While writing a recent post on signposting and metadiscourse, I experienced a bout of writers’ anxiety that nearly derailed the whole post. Writing this blog is, of course, a source of some anxiety; it is hard to avoid feeling self-conscious about writing while simultaneously telling others how to do it. In many ways it is easier to talk about writing in the classroom because nobody can evaluate your own writing at the exact same time that you are holding forth on good writing. Although there was this one time that someone accessed my dissertation online during a class on thesis writing. And then announced to everyone that he had done so! I carried on teaching, but I was seriously unnerved and totally convinced that I could see a ‘gotcha’ look in his eye the whole time.
So, there is a root anxiety present every time I hit the ‘Publish’ button. In fact, I think it is a bit unfortunate that WordPress gave the button such an intimidating name. What’s wrong with the friendly ‘Share’ button used by Facebook or the silly-but-not-intimidating ‘Tweet’ button? Every time I have to hit ‘Publish’, I mutter ‘publish-ish’ to myself as a comforting reminder of the limitations of this endeavour. But since this is, after all, a blog about writing, I thought I should use this space to reflect a little on working through writing anxieties.
I have talked frequently in this blog about the importance of audience, but I haven’t talked about the anxiety of audience. My emphasis on audience awareness as a way of strengthening writing may obscure the way that acknowledging an audience can complicate the writing process. Thinking about audience means imagining that someone will actually read our writing—not always a welcome thought. The anxiety caused by writing is the anxiety that putting something down in black and white will allow our audience to find out the various ways in which we are inadequate. We fear that the reader will dislike the current piece of writing and thus, by extension, see us in a less favourable light. The reticence that this anxiety creates can be pernicious for two reasons. At a simple level, writing less undermines our ability to write well. Anything that inhibits our writing will put us in a potentially vicious cycle since more writing is a necessary, if not sufficient, strategy for improving our writing. At a deeper level, shielding our ideas from criticism only guarantees that we won’t improve those ideas; allowing our ideas to take shape on the page and then allowing others to see them is the only way we can establish if they are worthwhile.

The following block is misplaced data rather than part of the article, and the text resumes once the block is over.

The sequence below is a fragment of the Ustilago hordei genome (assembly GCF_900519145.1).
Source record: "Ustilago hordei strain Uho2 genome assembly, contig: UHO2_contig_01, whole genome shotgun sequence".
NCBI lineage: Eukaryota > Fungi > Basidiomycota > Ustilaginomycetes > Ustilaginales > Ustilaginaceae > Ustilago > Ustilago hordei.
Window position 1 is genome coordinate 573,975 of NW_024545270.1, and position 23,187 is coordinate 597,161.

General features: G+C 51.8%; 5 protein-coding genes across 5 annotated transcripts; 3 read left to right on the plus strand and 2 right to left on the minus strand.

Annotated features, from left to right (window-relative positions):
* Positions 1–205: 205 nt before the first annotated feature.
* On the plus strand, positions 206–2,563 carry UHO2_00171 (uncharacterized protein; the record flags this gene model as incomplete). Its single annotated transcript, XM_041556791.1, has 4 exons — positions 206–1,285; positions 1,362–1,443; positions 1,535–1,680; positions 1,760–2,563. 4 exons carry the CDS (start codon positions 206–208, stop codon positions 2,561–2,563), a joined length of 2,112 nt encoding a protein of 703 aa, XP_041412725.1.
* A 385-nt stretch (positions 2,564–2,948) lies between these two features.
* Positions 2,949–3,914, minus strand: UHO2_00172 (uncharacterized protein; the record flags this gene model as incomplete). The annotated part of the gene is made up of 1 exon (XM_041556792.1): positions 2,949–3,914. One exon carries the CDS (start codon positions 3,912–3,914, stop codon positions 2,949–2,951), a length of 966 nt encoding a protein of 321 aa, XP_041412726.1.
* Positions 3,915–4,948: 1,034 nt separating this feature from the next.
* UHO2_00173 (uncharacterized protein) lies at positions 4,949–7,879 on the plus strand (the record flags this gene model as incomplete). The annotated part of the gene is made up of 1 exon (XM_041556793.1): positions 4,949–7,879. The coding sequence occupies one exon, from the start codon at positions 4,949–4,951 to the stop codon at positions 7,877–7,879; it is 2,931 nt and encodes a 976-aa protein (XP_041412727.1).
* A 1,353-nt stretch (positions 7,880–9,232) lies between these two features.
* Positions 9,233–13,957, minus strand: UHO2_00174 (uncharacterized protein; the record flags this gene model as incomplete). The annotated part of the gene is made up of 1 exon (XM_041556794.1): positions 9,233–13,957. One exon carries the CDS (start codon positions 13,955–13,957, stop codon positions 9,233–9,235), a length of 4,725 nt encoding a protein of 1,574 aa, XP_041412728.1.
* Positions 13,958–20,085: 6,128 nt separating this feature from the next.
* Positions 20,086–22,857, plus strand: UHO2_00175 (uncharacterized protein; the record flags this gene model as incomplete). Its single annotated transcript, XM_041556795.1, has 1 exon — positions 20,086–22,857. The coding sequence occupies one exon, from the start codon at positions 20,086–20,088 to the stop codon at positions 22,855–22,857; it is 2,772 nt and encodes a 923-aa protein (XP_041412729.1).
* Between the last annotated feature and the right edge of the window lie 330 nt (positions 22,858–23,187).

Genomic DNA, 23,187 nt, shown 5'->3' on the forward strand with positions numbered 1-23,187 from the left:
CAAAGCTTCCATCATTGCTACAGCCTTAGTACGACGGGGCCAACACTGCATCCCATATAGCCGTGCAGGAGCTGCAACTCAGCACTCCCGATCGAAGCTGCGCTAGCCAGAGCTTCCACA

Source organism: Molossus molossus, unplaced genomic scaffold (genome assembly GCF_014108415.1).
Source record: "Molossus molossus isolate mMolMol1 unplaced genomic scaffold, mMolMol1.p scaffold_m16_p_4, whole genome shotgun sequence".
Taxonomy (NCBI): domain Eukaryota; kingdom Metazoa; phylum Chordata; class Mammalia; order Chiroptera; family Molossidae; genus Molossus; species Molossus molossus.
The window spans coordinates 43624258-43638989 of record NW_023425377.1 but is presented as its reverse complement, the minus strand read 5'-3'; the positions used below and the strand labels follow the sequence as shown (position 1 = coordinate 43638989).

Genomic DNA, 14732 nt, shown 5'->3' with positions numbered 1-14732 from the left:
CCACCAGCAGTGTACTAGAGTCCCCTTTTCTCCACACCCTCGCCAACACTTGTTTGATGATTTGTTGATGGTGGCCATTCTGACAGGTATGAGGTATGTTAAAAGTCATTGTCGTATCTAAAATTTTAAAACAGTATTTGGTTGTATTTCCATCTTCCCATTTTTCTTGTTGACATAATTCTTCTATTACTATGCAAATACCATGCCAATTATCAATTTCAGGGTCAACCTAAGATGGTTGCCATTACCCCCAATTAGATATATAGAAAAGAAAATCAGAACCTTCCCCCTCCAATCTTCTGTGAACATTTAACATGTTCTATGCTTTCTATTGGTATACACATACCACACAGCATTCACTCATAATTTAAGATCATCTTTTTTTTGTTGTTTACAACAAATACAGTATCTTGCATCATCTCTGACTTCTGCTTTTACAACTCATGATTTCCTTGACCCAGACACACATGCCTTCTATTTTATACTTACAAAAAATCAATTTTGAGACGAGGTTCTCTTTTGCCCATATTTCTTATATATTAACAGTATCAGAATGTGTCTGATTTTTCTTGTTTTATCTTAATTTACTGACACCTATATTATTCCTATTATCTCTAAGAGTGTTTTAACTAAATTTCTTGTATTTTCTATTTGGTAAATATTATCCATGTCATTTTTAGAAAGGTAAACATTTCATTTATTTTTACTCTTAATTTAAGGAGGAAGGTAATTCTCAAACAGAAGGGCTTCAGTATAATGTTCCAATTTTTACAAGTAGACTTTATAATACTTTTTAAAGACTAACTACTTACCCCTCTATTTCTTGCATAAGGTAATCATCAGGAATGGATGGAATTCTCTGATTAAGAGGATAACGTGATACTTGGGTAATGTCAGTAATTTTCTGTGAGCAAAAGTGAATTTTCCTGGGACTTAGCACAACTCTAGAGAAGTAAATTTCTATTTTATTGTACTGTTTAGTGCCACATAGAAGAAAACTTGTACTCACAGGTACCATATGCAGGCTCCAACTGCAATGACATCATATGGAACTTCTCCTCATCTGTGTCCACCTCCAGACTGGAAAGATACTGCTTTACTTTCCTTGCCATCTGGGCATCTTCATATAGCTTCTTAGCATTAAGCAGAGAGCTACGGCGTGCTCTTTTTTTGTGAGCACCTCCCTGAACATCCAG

Sometimes the best way to get through writing anxiety is to trust our eventual readers to let us know where we’ve gone wrong. We tend to imagine a dissatisfied reader as someone who scoffs and vows never to bother with us again; more often than not, if we are serious about what we are saying, dissatisfied readers will actually come back to us with ways to rethink, rework, and improve. Not every reader we encounter will be this ideal charitable reader, but it is still legitimate to use that reader as the target audience. The value of the imaginary charitable reader is that such a reader could come back to us with grounded concerns about problems in the text and not just disdain. You may disagree with what I said about metadiscourse, but I have to trust that you’ll explain those disagreements rather than just dismissing me out of hand.
In short, we may be able to lessen our anxiety by re-imagining our relationship with our reader as less adversarial and more constructive. The constructive reader may have lots of criticisms, but those criticisms will be grounded in the text and, as such, will not call into question our overall worthiness. Imagining this ideal reader is one way that we can help ourselves think about audience without succumbing to the attendant anxiety.